New Science Model is a “Recipe for Anything But Innovation”

An award-winning atmospheric scientist says his work “could not have been accomplished under the kind of science management that has emerged”.

The highest honour for an Atmospheric Scientist in Canada is the Patterson Medal for distinguished service to Meteorology. The most recent winner, named at this past May’s CMOS Congress, was Prof. C. Thomas McElroy from York University. McElroy has had a long and celebrated career in Atmospheric Science. For years he was a Senior Scientist at Environment Canada in the Ozone Group, where he co-invented the UV Index and the Brewer Spectrophotometer. The UV Index is used worldwide to alert the public to the dangers of UV exposure, and the Brewer is used in more than 40 countries around the world to monitor the ozone layer.

Michel Jean (left), Director General of the Canadian Centre for Meteorological and Environmental Prediction at Environment Canada, presents Prof. McElroy (right) with the Patterson Medal. (Image source)
Michel Jean (left), Director General of the Canadian Centre for Meteorological and Environmental Prediction at Environment Canada, presents Prof. McElroy (right) with the Patterson Medal. (Image source)

Despite his many accomplishments, McElroy is deeply concerned about what has happened to science in Canada and around the world. In his acceptance speech, he lamented:

“The new concepts and instruments my colleagues and I were able to bring forward were made possible in a research environment much different than the one being developed today. It was an environment that encouraged creativity and provided the flexibility to pursue new ideas - even though they sometimes led to failure. What I see now is a system that has changed radically so that support is only provided if the outcome is known in advance. Clearly this is a recipe for anything but innovation.”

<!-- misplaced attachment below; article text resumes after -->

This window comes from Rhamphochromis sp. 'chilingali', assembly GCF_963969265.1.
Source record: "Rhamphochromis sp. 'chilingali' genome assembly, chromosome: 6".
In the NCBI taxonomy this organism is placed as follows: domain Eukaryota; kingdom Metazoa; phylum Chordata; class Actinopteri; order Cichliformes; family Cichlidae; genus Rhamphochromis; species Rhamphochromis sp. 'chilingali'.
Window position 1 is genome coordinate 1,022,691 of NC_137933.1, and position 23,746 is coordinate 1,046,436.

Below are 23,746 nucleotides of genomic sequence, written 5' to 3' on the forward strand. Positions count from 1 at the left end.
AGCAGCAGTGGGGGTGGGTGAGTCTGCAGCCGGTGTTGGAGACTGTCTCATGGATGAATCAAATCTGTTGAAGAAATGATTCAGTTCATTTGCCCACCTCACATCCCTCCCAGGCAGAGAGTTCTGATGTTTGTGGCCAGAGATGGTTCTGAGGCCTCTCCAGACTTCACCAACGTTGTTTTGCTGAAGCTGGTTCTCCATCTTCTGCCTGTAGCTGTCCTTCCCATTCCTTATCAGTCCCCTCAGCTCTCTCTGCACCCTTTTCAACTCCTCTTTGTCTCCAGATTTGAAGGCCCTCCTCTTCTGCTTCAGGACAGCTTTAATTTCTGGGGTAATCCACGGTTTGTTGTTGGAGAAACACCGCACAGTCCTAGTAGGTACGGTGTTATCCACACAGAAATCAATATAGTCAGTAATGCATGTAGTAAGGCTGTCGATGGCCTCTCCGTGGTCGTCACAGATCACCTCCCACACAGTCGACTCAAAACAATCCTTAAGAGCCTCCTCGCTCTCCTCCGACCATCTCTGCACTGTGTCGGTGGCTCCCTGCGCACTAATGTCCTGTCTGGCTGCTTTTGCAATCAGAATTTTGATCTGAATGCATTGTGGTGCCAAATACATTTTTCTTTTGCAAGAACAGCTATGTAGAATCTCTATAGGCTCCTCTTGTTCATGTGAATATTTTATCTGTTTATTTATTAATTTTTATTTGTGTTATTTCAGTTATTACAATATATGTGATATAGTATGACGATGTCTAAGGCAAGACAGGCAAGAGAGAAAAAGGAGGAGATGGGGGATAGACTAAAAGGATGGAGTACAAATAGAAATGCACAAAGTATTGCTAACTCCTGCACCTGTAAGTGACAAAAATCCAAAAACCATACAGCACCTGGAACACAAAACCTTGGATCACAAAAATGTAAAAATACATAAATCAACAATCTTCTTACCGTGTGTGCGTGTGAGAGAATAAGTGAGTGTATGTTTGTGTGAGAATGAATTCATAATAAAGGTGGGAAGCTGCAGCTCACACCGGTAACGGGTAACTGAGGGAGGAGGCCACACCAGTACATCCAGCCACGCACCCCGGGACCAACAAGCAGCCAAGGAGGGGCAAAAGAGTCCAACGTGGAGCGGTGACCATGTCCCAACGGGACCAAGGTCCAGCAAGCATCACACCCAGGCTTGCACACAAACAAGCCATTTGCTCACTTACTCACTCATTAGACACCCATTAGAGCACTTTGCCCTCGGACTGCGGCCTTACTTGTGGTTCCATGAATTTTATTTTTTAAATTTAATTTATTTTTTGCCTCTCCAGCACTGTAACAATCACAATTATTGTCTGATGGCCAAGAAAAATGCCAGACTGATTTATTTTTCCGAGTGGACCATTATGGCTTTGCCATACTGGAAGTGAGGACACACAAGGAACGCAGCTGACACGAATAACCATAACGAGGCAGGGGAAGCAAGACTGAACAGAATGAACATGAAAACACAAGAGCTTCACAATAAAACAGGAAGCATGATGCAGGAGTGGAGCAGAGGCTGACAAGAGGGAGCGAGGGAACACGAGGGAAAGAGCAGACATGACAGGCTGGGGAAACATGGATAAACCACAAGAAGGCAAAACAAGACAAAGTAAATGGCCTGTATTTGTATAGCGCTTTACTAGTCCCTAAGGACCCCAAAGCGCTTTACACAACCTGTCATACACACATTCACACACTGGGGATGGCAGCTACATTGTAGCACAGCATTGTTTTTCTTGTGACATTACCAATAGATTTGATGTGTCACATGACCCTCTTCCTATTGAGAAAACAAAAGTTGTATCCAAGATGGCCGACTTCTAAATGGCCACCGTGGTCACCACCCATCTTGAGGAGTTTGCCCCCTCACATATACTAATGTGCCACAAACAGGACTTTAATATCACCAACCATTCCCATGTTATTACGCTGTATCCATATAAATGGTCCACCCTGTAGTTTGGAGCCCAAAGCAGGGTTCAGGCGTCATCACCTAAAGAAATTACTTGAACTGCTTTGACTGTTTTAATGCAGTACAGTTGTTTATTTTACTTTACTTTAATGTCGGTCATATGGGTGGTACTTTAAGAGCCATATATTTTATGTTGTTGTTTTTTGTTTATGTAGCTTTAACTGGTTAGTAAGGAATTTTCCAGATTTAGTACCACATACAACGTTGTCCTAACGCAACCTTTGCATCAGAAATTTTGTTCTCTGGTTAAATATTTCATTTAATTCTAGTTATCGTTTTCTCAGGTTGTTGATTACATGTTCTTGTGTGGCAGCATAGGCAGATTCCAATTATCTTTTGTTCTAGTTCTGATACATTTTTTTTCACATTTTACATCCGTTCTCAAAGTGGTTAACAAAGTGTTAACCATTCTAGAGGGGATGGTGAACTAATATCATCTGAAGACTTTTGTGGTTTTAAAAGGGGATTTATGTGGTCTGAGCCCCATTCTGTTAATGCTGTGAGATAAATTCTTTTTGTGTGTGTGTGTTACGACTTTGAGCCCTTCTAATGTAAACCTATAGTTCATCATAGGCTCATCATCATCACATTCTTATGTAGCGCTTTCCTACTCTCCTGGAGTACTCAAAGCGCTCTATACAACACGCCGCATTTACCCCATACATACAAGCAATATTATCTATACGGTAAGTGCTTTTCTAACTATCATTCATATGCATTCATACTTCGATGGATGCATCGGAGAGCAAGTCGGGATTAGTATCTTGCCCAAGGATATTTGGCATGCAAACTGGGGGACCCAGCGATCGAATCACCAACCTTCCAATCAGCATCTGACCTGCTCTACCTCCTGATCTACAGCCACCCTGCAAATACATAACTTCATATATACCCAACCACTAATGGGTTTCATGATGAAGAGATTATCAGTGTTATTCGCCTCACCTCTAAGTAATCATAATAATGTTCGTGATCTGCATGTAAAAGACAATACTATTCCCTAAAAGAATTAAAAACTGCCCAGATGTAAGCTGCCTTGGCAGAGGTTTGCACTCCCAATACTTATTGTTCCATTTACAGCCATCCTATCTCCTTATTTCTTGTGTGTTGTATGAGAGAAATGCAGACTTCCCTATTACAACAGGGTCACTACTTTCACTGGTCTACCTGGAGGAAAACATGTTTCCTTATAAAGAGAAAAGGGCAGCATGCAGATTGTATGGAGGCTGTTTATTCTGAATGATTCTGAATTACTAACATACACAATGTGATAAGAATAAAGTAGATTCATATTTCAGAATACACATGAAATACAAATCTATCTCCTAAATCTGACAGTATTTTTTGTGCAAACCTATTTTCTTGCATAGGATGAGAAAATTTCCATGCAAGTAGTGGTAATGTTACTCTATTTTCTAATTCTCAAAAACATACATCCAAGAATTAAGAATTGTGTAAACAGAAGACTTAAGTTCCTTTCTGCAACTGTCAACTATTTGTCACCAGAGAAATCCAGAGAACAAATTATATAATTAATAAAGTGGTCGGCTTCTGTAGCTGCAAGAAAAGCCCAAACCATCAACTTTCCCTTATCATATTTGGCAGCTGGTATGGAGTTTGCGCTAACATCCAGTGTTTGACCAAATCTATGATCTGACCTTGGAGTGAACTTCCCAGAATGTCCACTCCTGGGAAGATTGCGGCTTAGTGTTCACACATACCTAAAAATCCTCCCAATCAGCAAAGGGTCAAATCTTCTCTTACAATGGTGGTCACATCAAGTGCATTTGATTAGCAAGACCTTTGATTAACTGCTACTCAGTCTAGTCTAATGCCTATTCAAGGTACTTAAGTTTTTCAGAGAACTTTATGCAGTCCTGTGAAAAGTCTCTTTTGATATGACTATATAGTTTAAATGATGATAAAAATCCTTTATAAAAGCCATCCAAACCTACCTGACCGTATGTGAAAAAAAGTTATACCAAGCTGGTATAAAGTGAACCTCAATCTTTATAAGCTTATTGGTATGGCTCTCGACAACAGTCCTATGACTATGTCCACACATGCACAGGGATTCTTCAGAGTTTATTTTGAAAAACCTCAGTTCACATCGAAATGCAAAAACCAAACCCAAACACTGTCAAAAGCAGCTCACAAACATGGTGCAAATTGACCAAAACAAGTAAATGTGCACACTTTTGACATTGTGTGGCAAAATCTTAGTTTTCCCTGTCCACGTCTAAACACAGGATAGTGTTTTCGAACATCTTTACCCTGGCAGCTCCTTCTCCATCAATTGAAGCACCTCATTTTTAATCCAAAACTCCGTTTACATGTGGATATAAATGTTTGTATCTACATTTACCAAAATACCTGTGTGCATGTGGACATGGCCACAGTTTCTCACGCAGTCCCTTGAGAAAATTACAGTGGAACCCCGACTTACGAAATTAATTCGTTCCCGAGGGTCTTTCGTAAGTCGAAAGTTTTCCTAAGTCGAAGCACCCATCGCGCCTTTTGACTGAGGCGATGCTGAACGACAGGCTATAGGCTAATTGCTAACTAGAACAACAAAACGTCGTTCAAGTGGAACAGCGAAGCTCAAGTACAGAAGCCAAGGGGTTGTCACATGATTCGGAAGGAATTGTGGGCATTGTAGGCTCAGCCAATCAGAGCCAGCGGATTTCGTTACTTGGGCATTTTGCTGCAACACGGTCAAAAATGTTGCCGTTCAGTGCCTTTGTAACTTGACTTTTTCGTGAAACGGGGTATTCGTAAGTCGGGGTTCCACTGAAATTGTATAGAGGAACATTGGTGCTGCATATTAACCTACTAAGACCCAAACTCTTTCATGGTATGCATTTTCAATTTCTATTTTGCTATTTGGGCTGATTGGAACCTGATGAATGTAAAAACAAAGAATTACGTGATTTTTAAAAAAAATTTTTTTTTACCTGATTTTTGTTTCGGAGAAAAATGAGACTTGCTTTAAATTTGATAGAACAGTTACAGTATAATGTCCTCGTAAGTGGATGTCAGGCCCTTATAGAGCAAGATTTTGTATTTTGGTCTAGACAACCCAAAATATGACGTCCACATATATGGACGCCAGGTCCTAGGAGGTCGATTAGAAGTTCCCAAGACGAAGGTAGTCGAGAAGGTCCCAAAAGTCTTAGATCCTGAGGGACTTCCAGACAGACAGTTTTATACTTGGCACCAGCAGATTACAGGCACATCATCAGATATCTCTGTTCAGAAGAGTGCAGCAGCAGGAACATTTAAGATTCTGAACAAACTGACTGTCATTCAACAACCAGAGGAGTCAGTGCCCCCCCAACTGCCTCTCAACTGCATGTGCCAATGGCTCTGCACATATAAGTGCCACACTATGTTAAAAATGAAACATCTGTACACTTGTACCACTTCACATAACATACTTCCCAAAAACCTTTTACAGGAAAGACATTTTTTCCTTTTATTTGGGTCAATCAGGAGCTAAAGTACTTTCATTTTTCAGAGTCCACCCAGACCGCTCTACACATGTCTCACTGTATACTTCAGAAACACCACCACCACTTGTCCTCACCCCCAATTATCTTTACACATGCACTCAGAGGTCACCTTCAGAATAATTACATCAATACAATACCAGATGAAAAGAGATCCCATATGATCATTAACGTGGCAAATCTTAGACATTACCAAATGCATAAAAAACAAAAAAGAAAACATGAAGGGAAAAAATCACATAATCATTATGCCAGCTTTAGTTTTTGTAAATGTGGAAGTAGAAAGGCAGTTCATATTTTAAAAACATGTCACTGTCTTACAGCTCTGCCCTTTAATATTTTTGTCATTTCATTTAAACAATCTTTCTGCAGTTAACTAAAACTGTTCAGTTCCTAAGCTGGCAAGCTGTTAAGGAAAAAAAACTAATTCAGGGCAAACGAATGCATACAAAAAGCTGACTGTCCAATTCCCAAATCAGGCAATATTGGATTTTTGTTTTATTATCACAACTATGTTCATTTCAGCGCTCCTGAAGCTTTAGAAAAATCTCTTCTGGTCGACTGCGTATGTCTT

He went on to say that

“…. the work we accomplished in the nearly 4 decades I was with Environment Canada could not have been accomplished under the kind of science management that has emerged around the world over the last decade or so.”

The present system of unchecked managerialism undoubtedly is a drag on scientific progress. Having distinguished scientists like McElroy step up to remind us that there is a better way is helpful.

I emailed Prof. McElroy and he kindly sent me a copy of his speech. The full text is reproduced below (with permission).

Patterson Medal CMOS Address

31 May 2016

Mes collegues et mes amis, cet un plaisir singulier d’être ici pour accepter la médaille Patterson.

To start, I want to thank the Meteorological Service and Environment Canada for awarding me the Patterson medal. It is very important that we recognize the contribution that science makes to our society. For those of you who do not know me, I had a long - 36 years - productive and enjoyable career as a research scientist with with EC. I am indebted to my many colleagues for the support I received throughout that time. I would like to thank Paulina Karwowska- Desaulniers and Shabnam Nikfar of the Dean’s office at York for organizing the nomination for the Patterson, Michel Beland for making the nomination and those who provided letters of support for the nomination including Gordon Shepherd, Bob Evans, Irina Petrapavlovskikh, Alkis Bais, Johannes Staehelin and Anna Maria Siani.